The drugmaker AbbVie surprised Wall Street on Friday with a third-quarter performance that turned out much better than expected and a new 2014 forecast that also extends well beyond what analysts predict.
Shares of the North Chicago company started climbing before markets opened and after it announced results.
The maker of the Crohn’s disease treatment Humira raised its guidance for the second time this year. It now expects earnings excluding one-time items to range between $3.25 and $3.27 per share in 2014. That’s up from its previous forecast for $3.06 to $3.16 per share.
Analysts expect $3.17 per share, on average, according to FactSet.
AbbVie Inc. also reported on Friday adjusted earnings of 89 cents per share in the third quarter.
That trumped average analyst expectations of 78 cents per share, according to Zacks Investment Research.
Humira is the world’s top-selling drug. Sales for it climbed 18 percent in the quarter to about $3.3 billion.
Overall, AbbVie earned $506 million, or 31 cents per share, in the quarter that ended Sept. 30. Revenue climbed nearly 8 percent to $5.02 billion.
AbbVie said earlier this month that it would pay a $1.64 billion breakup fee for walking away from its proposed $55 billion takeover of Dublin-based rival Shire PLC after the U.S. company’s board withdrew support for the deal. A company spokeswoman said the charge for that will be recorded in the fourth quarter.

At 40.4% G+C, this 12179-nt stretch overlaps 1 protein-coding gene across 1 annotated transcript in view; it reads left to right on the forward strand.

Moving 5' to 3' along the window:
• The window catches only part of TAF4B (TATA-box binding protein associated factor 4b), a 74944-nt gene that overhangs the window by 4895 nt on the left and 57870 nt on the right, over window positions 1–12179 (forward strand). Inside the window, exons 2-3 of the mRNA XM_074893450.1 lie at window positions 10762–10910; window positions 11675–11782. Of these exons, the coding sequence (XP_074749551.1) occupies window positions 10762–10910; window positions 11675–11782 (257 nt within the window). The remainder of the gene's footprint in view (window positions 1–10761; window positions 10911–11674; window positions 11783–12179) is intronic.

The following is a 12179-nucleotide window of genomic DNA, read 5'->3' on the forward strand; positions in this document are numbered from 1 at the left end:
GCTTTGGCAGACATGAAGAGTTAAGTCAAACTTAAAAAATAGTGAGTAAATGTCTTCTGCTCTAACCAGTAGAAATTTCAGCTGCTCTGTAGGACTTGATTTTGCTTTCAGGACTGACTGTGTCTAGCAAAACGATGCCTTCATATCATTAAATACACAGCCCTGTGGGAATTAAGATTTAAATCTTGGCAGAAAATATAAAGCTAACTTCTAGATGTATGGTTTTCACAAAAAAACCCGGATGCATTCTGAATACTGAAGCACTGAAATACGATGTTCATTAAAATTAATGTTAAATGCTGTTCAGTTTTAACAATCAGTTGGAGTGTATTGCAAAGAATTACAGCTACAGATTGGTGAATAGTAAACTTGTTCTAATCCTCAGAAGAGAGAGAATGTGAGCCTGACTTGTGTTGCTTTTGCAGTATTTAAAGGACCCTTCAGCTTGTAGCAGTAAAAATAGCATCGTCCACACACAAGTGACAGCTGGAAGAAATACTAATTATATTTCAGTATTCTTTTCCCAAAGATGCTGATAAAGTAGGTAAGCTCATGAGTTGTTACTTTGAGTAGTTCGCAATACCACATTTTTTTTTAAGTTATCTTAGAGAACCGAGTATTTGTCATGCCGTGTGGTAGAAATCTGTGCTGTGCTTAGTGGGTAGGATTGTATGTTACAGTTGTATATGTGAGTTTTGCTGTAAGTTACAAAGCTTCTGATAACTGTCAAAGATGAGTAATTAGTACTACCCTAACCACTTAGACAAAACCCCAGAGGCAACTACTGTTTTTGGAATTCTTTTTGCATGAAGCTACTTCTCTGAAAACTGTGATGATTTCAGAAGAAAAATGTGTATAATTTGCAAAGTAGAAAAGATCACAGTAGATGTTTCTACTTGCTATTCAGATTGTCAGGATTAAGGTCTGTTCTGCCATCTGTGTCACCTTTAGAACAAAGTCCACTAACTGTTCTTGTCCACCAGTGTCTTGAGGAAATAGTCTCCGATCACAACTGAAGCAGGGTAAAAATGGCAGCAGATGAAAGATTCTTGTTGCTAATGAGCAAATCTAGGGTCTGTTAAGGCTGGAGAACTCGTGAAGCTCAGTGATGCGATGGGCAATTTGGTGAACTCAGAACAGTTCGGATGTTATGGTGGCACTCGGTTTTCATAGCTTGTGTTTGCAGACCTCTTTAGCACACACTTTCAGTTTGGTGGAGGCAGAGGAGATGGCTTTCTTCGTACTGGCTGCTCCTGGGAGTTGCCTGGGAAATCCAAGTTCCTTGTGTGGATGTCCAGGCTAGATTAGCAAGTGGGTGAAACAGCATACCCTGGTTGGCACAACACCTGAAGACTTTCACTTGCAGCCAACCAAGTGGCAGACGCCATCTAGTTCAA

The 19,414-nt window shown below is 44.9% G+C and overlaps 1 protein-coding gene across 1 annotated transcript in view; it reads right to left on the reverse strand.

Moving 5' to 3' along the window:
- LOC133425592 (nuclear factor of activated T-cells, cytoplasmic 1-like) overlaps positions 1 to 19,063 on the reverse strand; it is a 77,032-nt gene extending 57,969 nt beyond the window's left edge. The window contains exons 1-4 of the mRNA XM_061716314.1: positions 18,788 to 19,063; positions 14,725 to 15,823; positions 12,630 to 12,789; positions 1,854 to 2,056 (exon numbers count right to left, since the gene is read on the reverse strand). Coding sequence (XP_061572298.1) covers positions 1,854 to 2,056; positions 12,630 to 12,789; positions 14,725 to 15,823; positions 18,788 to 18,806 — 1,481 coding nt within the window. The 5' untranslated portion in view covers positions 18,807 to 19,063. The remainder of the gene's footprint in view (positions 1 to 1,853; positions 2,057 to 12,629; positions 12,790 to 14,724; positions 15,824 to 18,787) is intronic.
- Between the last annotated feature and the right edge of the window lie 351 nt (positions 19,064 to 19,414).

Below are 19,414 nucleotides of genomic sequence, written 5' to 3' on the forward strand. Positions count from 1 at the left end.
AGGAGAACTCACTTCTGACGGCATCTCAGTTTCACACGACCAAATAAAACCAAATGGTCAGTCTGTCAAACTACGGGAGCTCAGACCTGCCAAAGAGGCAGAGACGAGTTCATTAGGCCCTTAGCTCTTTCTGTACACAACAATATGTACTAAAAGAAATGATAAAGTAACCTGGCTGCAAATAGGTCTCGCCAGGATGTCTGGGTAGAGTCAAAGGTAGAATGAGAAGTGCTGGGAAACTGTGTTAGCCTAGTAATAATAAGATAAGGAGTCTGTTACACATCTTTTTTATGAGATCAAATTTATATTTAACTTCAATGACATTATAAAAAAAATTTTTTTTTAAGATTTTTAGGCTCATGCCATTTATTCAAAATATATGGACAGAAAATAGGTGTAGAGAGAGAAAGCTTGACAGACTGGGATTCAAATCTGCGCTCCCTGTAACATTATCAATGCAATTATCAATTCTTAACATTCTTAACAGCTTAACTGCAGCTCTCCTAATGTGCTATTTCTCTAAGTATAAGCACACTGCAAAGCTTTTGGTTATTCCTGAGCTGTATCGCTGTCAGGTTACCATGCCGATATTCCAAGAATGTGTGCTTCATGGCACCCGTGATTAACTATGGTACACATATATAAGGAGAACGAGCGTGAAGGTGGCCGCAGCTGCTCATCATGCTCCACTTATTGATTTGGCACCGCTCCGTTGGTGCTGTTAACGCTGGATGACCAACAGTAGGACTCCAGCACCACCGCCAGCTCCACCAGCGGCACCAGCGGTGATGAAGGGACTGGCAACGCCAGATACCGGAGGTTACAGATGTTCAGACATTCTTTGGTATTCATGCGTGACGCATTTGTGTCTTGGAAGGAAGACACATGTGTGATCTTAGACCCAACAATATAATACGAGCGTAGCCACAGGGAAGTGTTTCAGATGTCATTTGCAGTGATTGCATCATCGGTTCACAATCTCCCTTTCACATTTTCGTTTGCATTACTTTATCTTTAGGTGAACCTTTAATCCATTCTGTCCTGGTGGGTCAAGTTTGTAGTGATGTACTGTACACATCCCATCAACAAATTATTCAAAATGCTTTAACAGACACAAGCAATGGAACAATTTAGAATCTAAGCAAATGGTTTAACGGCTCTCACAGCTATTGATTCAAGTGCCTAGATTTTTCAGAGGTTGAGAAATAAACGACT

The companies had just reached a deal in July after Shire had rejected several unsolicited offers from AbbVie. AbbVie had envisioned buying Shire and reincorporating on the British island of Jersey, where Shire is incorporated. But AbbVie’s board had second thoughts after the U.S. government created new limitations on the tax benefits of such overseas incorporations, which are known as inversions.
Shares of AbbVie Inc. climbed 4 percent, or $2.52, to $63.70 in pre-market trading. The stock had climbed nearly 16 percent so far this year, as of Thursday’s close, doubling the advance of the Standard & Poor’s 500 index.
BY TOM MURPHY, AP Business Writer